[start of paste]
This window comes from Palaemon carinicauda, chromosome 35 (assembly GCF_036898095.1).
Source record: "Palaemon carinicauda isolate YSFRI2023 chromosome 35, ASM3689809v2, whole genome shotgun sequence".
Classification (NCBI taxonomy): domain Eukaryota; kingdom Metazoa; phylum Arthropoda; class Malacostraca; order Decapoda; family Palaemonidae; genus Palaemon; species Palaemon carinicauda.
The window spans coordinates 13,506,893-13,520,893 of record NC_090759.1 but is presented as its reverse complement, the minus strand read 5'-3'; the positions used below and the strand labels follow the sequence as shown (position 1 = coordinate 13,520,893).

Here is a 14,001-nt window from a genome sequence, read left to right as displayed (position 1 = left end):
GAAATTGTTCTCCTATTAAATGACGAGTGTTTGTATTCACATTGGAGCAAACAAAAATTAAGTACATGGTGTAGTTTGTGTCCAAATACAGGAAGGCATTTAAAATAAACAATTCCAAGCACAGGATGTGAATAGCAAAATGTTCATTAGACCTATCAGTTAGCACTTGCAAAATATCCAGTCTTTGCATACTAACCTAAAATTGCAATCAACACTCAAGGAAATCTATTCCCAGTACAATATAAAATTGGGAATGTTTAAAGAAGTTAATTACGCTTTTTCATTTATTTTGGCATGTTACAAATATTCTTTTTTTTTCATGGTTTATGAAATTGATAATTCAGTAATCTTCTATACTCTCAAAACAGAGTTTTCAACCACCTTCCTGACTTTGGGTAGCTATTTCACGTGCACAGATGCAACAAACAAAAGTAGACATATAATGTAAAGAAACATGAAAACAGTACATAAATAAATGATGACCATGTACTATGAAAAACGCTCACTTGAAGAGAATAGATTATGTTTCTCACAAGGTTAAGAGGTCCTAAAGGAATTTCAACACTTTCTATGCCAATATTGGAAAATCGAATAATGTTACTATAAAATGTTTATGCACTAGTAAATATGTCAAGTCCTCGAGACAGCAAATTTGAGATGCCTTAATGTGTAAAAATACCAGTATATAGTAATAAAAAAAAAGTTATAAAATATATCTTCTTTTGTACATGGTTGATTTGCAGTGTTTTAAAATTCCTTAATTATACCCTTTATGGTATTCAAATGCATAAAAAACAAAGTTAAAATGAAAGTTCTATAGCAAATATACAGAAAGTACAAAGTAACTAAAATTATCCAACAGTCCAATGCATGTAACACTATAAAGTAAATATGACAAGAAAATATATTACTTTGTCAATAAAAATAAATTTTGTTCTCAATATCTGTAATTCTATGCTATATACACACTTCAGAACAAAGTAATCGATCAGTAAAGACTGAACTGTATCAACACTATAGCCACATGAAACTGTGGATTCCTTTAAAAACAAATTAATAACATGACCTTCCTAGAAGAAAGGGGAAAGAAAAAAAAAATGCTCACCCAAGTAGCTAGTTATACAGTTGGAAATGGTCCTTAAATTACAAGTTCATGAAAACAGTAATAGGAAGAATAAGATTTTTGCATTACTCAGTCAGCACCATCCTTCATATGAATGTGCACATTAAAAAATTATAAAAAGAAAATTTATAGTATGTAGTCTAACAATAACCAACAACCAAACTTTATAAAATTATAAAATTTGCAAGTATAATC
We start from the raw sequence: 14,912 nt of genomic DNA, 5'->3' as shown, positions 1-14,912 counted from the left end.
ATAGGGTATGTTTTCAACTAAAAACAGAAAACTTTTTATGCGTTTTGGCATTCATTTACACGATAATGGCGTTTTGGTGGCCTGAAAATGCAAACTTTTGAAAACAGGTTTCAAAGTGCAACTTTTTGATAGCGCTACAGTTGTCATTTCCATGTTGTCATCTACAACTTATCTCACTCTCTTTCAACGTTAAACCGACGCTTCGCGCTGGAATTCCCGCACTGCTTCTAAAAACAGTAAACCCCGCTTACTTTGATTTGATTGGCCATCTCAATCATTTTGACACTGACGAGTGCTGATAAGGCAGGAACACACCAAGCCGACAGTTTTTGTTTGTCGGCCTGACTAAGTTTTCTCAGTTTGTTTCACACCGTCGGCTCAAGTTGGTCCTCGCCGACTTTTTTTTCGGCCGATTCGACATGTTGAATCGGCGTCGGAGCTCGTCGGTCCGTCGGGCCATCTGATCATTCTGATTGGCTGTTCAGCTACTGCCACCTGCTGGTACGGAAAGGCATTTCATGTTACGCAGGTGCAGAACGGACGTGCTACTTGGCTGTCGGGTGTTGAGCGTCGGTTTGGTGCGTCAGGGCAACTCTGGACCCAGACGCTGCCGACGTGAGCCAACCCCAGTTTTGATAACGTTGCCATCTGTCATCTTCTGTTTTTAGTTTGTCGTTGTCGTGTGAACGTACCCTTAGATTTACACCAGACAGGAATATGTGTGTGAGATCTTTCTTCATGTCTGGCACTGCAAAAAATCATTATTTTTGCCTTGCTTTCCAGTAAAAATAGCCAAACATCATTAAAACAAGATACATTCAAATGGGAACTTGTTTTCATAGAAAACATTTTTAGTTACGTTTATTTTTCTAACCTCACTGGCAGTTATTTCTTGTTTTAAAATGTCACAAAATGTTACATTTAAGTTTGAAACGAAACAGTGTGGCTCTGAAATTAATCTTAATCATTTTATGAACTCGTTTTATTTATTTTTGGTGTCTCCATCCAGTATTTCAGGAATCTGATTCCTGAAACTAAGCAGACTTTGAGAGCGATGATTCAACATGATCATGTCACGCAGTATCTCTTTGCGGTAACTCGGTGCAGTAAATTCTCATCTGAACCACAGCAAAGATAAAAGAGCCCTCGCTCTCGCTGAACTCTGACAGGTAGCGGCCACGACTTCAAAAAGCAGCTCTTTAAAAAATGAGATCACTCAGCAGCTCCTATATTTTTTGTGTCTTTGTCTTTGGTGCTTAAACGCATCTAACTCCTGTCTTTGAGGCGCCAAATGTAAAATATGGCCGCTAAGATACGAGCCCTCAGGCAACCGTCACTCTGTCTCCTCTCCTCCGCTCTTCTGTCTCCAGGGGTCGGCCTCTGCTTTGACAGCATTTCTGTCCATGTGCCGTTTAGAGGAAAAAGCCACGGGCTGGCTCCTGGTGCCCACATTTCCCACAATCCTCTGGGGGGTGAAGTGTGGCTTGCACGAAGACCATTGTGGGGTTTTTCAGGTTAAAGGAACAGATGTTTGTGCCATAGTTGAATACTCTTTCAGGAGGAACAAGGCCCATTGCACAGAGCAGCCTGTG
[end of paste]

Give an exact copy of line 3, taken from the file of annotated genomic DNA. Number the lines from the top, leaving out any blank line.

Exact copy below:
Classification (NCBI taxonomy): domain Eukaryota; kingdom Metazoa; phylum Arthropoda; class Malacostraca; order Decapoda; family Palaemonidae; genus Palaemon; species Palaemon carinicauda.